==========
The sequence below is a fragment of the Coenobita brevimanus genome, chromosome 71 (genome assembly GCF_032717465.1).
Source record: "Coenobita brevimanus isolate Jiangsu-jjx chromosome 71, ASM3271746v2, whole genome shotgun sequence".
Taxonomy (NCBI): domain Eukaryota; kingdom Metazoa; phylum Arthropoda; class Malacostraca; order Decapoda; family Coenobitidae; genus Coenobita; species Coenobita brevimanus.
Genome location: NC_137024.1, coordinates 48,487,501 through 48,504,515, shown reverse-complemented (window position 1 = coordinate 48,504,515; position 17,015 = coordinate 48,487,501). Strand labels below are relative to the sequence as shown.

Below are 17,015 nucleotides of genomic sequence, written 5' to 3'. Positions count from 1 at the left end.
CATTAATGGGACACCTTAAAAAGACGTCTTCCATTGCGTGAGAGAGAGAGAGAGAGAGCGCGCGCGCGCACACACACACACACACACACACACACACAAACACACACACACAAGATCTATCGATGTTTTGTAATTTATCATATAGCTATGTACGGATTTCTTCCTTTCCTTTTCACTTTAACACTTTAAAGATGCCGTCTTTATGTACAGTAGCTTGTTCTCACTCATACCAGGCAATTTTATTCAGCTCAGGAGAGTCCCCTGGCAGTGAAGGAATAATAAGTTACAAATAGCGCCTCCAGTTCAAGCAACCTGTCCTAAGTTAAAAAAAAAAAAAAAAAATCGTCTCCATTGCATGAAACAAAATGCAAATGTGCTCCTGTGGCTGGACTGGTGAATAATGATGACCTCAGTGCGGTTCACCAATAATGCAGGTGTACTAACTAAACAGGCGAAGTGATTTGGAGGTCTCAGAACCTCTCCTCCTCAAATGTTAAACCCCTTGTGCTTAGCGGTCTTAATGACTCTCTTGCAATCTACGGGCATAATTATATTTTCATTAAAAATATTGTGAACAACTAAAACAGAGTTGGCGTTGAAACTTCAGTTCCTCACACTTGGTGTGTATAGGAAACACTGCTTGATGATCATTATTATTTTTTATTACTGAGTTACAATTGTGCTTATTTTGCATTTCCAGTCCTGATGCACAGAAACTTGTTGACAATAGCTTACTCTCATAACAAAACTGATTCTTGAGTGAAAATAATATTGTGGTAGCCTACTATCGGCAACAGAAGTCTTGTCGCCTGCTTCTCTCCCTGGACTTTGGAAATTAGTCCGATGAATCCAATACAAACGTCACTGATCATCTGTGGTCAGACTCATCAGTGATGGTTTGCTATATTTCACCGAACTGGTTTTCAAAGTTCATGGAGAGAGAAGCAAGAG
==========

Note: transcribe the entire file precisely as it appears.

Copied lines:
The sequence below is a fragment of the Coenobita brevimanus genome, chromosome 71 (genome assembly GCF_032717465.1).
Source record: "Coenobita brevimanus isolate Jiangsu-jjx chromosome 71, ASM3271746v2, whole genome shotgun sequence".
Taxonomy (NCBI): domain Eukaryota; kingdom Metazoa; phylum Arthropoda; class Malacostraca; order Decapoda; family Coenobitidae; genus Coenobita; species Coenobita brevimanus.
Genome location: NC_137024.1, coordinates 48,487,501 through 48,504,515, shown reverse-complemented (window position 1 = coordinate 48,504,515; position 17,015 = coordinate 48,487,501). Strand labels below are relative to the sequence as shown.

Below are 17,015 nucleotides of genomic sequence, written 5' to 3'. Positions count from 1 at the left end.
CATTAATGGGACACCTTAAAAAGACGTCTTCCATTGCGTGAGAGAGAGAGAGAGAGAGCGCGCGCGCGCACACACACACACACACACACACACACACAAACACACACACACAAGATCTATCGATGTTTTGTAATTTATCATATAGCTATGTACGGATTTCTTCCTTTCCTTTTCACTTTAACACTTTAAAGATGCCGTCTTTATGTACAGTAGCTTGTTCTCACTCATACCAGGCAATTTTATTCAGCTCAGGAGAGTCCCCTGGCAGTGAAGGAATAATAAGTTACAAATAGCGCCTCCAGTTCAAGCAACCTGTCCTAAGTTAAAAAAAAAAAAAAAAAATCGTCTCCATTGCATGAAACAAAATGCAAATGTGCTCCTGTGGCTGGACTGGTGAATAATGATGACCTCAGTGCGGTTCACCAATAATGCAGGTGTACTAACTAAACAGGCGAAGTGATTTGGAGGTCTCAGAACCTCTCCTCCTCAAATGTTAAACCCCTTGTGCTTAGCGGTCTTAATGACTCTCTTGCAATCTACGGGCATAATTATATTTTCATTAAAAATATTGTGAACAACTAAAACAGAGTTGGCGTTGAAACTTCAGTTCCTCACACTTGGTGTGTATAGGAAACACTGCTTGATGATCATTATTATTTTTTATTACTGAGTTACAATTGTGCTTATTTTGCATTTCCAGTCCTGATGCACAGAAACTTGTTGACAATAGCTTACTCTCATAACAAAACTGATTCTTGAGTGAAAATAATATTGTGGTAGCCTACTATCGGCAACAGAAGTCTTGTCGCCTGCTTCTCTCCCTGGACTTTGGAAATTAGTCCGATGAATCCAATACAAACGTCACTGATCATCTGTGGTCAGACTCATCAGTGATGGTTTGCTATATTTCACCGAACTGGTTTTCAAAGTTCATGGAGAGAGAAGCAAGAG